American firms say Chinese protectionism rising
BEIJING Chinese protectionism has increased since the 2008 global crisis and U.S. companies are being hurt by Beijing's policies aimed at developing its technology industries, a business group said Tuesday.
A report by the American Chamber of Commerce in China adds to mounting complaints that Beijing is violating the spirit of its free-trade pledges by limiting market access and trying to shield its fledgling technology industries from competition.
Beijing has alarmed foreign companies by pushing them to hand over technology in fields from high-speed rail and renewable energy to mobile phones. The communist government says it will favor Chinese suppliers when it purchases computers and other technology and has ordered banks and other companies to limit use of foreign data security products.
The report comes ahead of next month's meeting of the U.S.-China Strategic and Economic Dialogue, a Cabinet-level gathering aimed at defusing trade tensions and promoting cooperation in health, the environment and other areas. The American chamber said a group of members will visit Washington next week to give copies of its report to U.S. officials.
Access to the world's second-largest economy is especially sensitive at a time when other governments are trying to create jobs following the global crisis.
The American chamber said 26 percent of its member companies responding to a survey said they are being hurt by China's "indigenous innovation" policies. It said more companies expect to be hurt by them in the future.
"Protectionism increased during and following the global downturn. Key manufacturing sectors remain only partially open and services are especially restricted," the report said.
Despite three decades of reform, China's heavily regulated economy is dominated by state-owned companies. Beijing is trying to build up "national champions" in a range of industries from banking to oil to shipping, prompting complaints it is violating the spirit of pledges it made when it joined the World Trade Organization in 2001.
A European group, the European Union Chamber of Commerce in China, complained in a report last week that foreign companies are treated unfairly in government procurement, a market worth an estimated 6.8 trillion yuan ($1 trillion) a year.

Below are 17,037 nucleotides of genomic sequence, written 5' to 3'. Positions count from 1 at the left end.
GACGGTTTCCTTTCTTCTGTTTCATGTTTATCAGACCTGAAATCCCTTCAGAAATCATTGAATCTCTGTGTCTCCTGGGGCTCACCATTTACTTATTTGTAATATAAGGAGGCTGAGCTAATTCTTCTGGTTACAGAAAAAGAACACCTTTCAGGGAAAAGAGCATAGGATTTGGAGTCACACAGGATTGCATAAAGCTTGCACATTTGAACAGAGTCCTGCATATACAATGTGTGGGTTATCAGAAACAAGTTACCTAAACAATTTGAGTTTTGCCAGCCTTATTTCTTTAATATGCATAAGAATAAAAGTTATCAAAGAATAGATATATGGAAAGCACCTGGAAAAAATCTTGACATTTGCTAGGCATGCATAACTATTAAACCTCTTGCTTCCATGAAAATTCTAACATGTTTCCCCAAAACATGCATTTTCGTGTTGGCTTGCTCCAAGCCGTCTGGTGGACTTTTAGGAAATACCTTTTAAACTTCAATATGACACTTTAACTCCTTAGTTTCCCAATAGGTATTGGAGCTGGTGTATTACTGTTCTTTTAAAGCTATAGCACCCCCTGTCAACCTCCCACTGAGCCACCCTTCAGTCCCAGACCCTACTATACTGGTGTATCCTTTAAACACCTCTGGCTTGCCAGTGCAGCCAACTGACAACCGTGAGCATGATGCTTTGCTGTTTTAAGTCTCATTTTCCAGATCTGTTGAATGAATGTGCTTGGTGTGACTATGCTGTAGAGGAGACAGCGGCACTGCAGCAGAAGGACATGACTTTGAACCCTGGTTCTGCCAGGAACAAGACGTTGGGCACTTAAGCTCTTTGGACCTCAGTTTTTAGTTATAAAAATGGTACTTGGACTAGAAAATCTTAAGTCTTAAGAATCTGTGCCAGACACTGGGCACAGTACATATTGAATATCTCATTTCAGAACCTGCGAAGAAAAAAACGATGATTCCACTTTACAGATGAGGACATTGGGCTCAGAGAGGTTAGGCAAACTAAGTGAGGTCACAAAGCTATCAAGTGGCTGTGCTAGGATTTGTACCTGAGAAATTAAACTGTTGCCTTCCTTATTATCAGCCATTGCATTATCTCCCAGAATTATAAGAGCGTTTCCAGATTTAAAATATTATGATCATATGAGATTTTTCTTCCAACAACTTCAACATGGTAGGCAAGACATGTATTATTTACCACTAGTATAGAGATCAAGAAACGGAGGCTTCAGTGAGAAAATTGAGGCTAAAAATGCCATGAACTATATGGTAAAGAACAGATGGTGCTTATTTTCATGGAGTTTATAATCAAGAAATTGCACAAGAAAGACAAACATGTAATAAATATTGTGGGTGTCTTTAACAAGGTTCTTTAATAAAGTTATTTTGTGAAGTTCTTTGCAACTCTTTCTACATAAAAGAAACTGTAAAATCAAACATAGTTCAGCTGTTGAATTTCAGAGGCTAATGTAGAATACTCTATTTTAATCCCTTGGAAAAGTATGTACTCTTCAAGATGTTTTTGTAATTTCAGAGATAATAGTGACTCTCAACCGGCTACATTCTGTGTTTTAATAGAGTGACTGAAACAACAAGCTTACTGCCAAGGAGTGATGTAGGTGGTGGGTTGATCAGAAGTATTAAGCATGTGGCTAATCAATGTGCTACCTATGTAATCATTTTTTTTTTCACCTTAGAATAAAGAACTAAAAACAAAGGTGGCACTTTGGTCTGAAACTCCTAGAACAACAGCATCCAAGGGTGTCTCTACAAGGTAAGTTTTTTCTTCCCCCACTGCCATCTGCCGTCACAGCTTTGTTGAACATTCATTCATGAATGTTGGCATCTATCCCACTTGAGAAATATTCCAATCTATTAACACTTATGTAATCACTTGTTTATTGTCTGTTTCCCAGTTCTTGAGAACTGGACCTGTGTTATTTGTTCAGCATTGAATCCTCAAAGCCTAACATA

In the American chamber survey, over half of companies responding said foreign enterprises cannot obtain the same licenses as domestic competitors or the process is more complicated or takes longer.
Companies said market conditions had improved due to China's quick rebound from the global crisis. Some 85 percent of respondents reported higher revenues in 2010 and 78 percent said they were profitable.
The report reflected complaints that foreign-owned companies in China have seen less benefit from its rebound, due in part to Beijing's efforts to support domestic industries by reserving fast-growing market segments for them.
While foreign companies in some industries are growing quickly, in others "you do still see that the growth of foreign companies is restricted by the regulatory environment," said the chamber's president, Christian Murck, at a news conference.
The chamber said banking, insurance and finance are heavily restricted, and foreign companies are allowed little access.
Foreign life insurance companies were reducing their investments in China due to their inability to obtain licenses required to expand to the size necessary to be efficient and profitable, said a chamber board member, Matthew Estes.
Murck said, however, he did not expect tensions over China's industrial policy to result in formal complaints against Beijing in the World Trade Organization by Washington and other trading partners.
"It can't be solved by simply referring it to the WTO," he said. "It has to be negotiated, and it has to be negotiated in a spirit of contributing to China's development of a sustainable innovation within the economy."